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A Bankruptcy Trustee Is Neither A Friend Nor An Enemy

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Declaring bankruptcy is frightening for many people. They feel like they are alone and swimming in debt.

This first thing to know about bankruptcy is that it can, and does, happen to others. You are not alone out there without any hope in sight and totally ruined credit. There are people who will help you through the process of bankruptcy, and you can definitely rebuild your credit by making all your payments on time. In other words, there is light at the end of the bankruptcy tunnel. If you work in partnership with your Iowa bankruptcy lawyer, you will have your rights protected and be well informed about the whole process.

One of the people designated to help you through your declared bankruptcy is the bankruptcy trustee. His or her job is to administer your affairs and make sure you get through your bankruptcy. In reality, the bankruptcy trustee will act on your behalf to make sure the process is a smooth one and that your rights, and the rights of the creditor, are protected.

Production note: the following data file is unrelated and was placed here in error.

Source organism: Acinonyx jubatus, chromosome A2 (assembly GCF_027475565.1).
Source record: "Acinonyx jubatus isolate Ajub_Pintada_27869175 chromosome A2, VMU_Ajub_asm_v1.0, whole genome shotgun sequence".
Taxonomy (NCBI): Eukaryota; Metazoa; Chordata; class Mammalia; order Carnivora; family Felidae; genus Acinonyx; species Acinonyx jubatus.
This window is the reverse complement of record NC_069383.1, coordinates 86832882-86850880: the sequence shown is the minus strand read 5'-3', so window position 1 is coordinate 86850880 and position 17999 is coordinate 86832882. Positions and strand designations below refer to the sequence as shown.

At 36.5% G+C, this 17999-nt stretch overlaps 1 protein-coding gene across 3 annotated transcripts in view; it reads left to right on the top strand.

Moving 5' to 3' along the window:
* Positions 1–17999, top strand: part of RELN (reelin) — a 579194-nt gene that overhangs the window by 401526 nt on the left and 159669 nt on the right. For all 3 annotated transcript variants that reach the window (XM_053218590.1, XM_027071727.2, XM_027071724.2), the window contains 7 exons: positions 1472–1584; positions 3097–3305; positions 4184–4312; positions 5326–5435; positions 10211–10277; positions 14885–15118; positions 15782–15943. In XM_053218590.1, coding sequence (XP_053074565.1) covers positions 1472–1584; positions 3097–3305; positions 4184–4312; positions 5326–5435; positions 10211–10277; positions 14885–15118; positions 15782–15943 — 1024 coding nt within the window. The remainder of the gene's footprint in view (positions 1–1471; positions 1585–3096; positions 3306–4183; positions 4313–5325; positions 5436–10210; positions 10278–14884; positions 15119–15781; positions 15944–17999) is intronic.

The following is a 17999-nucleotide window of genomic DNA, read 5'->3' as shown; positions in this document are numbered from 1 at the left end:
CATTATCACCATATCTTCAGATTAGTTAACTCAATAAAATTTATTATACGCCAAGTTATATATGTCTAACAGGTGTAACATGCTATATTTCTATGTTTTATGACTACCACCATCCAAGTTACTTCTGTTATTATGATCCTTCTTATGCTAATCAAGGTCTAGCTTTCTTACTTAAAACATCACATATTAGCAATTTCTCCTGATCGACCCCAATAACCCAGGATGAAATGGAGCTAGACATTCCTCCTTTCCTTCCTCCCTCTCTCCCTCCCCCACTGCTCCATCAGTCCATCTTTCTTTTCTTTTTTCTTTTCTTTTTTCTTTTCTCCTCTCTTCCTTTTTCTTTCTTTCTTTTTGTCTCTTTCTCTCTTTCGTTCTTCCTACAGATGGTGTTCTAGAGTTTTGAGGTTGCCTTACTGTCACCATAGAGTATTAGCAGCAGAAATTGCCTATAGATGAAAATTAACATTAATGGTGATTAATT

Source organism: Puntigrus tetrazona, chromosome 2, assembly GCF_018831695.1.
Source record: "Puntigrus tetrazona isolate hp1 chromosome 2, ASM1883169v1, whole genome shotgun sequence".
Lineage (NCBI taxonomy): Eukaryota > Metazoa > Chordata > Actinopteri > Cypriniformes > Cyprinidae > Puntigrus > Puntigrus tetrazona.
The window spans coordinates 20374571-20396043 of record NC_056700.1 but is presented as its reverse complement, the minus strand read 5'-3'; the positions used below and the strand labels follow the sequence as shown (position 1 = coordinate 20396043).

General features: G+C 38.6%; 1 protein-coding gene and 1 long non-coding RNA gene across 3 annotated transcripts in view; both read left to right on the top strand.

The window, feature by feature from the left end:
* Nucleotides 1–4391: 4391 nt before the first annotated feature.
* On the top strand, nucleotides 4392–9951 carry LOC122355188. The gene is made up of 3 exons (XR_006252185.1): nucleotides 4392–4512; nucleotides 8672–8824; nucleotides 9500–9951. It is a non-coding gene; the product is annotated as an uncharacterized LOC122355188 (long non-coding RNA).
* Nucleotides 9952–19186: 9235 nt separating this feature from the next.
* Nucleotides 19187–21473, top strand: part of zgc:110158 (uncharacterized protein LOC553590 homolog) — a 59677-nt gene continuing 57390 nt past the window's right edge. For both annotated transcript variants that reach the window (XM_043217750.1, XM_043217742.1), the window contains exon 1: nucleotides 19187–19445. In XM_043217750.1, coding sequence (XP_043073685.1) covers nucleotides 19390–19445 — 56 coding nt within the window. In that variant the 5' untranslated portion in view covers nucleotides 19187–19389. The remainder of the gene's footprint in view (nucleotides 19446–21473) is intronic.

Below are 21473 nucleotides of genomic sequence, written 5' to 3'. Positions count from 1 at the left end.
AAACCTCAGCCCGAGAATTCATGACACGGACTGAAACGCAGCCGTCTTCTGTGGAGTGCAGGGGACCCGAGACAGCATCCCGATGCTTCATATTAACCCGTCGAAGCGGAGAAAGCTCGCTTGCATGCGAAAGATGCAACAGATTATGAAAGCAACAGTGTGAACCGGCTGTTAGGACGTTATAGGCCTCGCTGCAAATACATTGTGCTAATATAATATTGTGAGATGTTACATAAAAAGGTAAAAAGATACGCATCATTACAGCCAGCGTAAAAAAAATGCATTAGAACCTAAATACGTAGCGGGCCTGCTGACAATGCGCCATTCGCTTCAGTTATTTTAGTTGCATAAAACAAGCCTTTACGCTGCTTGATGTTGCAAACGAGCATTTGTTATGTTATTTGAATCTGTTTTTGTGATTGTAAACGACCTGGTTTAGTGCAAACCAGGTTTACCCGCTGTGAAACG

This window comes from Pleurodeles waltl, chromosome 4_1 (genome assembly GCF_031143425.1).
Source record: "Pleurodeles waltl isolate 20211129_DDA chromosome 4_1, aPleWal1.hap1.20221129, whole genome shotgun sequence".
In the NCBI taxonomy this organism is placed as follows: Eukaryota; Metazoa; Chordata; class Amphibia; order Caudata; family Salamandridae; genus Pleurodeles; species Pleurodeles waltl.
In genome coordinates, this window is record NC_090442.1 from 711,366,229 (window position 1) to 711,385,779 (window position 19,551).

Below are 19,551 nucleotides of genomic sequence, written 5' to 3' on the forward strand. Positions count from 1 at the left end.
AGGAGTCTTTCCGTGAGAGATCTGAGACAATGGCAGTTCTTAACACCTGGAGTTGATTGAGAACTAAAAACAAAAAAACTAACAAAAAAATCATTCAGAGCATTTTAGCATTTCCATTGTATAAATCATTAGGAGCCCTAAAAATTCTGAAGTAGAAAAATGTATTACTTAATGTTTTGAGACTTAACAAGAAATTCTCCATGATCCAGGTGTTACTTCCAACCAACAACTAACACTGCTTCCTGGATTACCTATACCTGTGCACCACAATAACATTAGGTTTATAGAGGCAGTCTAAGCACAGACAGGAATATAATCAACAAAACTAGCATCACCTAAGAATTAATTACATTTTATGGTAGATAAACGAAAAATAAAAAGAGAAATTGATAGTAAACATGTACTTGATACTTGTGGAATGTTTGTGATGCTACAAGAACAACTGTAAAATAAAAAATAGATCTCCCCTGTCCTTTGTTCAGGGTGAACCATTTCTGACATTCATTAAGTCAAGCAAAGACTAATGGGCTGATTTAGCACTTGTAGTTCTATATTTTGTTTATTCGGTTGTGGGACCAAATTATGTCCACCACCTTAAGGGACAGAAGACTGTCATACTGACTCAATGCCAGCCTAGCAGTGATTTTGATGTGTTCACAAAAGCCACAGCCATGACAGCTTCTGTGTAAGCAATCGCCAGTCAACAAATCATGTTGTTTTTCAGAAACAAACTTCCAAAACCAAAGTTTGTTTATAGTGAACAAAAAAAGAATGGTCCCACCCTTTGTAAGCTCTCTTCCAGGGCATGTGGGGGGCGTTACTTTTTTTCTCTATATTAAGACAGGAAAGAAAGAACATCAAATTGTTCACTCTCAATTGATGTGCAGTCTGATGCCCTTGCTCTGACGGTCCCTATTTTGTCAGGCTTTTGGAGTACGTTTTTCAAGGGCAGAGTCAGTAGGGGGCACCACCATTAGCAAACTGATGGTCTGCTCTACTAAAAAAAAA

While bankruptcy trustees are there to help you, they are neither your friend nor your enemy – they are the hub of the process to keep everything on an even and fair keel. For example, a Chapter 13 bankruptcy trustee will hold and conduct the 341 meeting of creditors, review your petition and Chapter 13 plan and then distribute your monthly payments, according to that plan.

In the case of a Chapter 7 bankruptcy, trustees liquidate the debtor’s non-exempt property and hand out the proceeds in accordance with the rules and regulations applicable for the federal bankruptcy code. They will also examine the bankruptcy petition and check for any inaccurate information, misrepresentation or fraud on the part of the debtor. In other words, the trustee, in both Chapter 7 and Chapter 13 situations, is the person who sees to it that you get an efficient, effective and fair resolution to your bankruptcy process.

If you have any questions about whether or not filing bankruptcy is the right route to take in your situation, make your first phone call to a qualified Iowa bankruptcy lawyer. They have the years of experience in this area that you will need to make an informed decision about your circumstances. They are not there to judge you. They are there to help you get through one of the toughest times in your life.

Kevin Ahrenholz is an Iowa bankruptcy lawyer and Iowa bankruptcy attorney. To contact him, visit http://www.iowachapter7.com or call 1.877.888.1766.

Posted on Monday, June 27th, 2011 and filed under Bankruptcy.
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